Consumerist reader A. says he was looking at his bank statement the other day and noticed that there had been six consecutive small-dollar (under $25 each) transactions all attributed to something called “AZARB LLC.”
Since such purchases are generally an indicator that someone has stolen your ID and is enjoying a buying spree of some sort, A. contacted his bank to have a new card issued.
The mystery deepened when A. spoke to his wife and found she also had mystery charges from the same company — on two different cards.
Something was going on. An ID thief having access to one account is normal, but to three different accounts from two different people?
The picture got clearer when the AZARB name on their statements eventually changed to indicate a local Arby’s in Glendale.
But there was still a worrisome question — sure, A. and his wife had been to Arby’s but not nine or ten times in the last day.
So A. called the Arby’s in question where he was told that the store’s “computer” had apparently held on to six months’ worth of charges and then suddenly decided to finally process all those transactions in one night.
The person he spoke to apologized for the inconvenience, but A. is concerned that this glitch (or oversight or whatever it was) could affect an awful lot of people.
“I asked myself, how many hundreds of customers attend an Arby’s and pay with a credit card over six months?” writes A. “What about frequent customers, who might eat there almost every day? I only got hit for a couple hundred dollars, but some people might get hit with far more. It seemed a rather appalling business practice. I can imagine people finding cards maxed, or their checking accounts mysteriously drained, probably like me assuming some kind of fraud.”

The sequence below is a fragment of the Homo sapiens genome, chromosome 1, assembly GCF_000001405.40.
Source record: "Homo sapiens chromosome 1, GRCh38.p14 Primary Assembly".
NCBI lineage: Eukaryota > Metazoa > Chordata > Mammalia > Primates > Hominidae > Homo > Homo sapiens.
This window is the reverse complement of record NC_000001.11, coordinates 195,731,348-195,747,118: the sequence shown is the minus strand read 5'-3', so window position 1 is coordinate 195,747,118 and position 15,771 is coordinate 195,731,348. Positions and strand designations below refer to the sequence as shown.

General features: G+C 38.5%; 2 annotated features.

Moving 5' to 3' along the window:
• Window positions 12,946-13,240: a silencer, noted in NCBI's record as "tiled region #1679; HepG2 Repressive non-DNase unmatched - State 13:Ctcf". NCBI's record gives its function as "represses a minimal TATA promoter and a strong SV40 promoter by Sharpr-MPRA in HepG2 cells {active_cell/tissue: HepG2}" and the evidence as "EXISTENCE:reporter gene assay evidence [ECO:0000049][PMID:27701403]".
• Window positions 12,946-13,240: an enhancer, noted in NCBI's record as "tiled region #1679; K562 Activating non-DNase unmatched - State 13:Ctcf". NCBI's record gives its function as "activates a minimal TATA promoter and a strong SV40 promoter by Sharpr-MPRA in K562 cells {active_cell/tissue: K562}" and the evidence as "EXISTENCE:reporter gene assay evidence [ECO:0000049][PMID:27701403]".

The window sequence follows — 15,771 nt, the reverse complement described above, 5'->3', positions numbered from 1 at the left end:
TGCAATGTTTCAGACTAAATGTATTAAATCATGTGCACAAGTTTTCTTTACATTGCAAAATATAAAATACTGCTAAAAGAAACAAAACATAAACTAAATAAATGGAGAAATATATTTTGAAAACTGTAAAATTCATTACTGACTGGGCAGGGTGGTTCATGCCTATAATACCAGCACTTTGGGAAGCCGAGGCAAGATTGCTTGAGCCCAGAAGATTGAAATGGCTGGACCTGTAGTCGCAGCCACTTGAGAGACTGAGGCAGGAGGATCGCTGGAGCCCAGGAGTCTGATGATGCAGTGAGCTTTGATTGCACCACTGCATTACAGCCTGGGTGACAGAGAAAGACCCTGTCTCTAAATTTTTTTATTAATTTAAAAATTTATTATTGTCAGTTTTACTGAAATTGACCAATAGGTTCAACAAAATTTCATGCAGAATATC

We reached out to Arby’s Restaurant Group with the details of A.’s story and received the following statement in response:
We are currently investigating the situation and will take corrective action based on our findings. Based on preliminary information, this appears to be a processing issue isolated to one franchised restaurant in Glendale, Arizona. At this point, we are not aware of any breach of data security at this location.
Interestingly enough, though we didn’t share A’s name or contact info with Arby’s HQ, he tells us that after we contacted the company, he received a follow-up call from someone at the fast food chain.
“He told me to bring my account statements to the Arby’s and they would reimburse my expense related to this incident,” A. tells Consumerist. “I was both surprised and pleased.
A. says that when he shared his belief with this company rep that this glitch/oversight/goof may have affected many customers, the Arby’s rep told him, “Yes, quite a few.”
“I find it rare that a fast food franchise respond so swiftly and decisively to a consumer difficulty,” writes A.
We’re just curious how a fast food franchise doesn’t realize that it hasn’t processed credit and debit card payments for a week, let alone several months.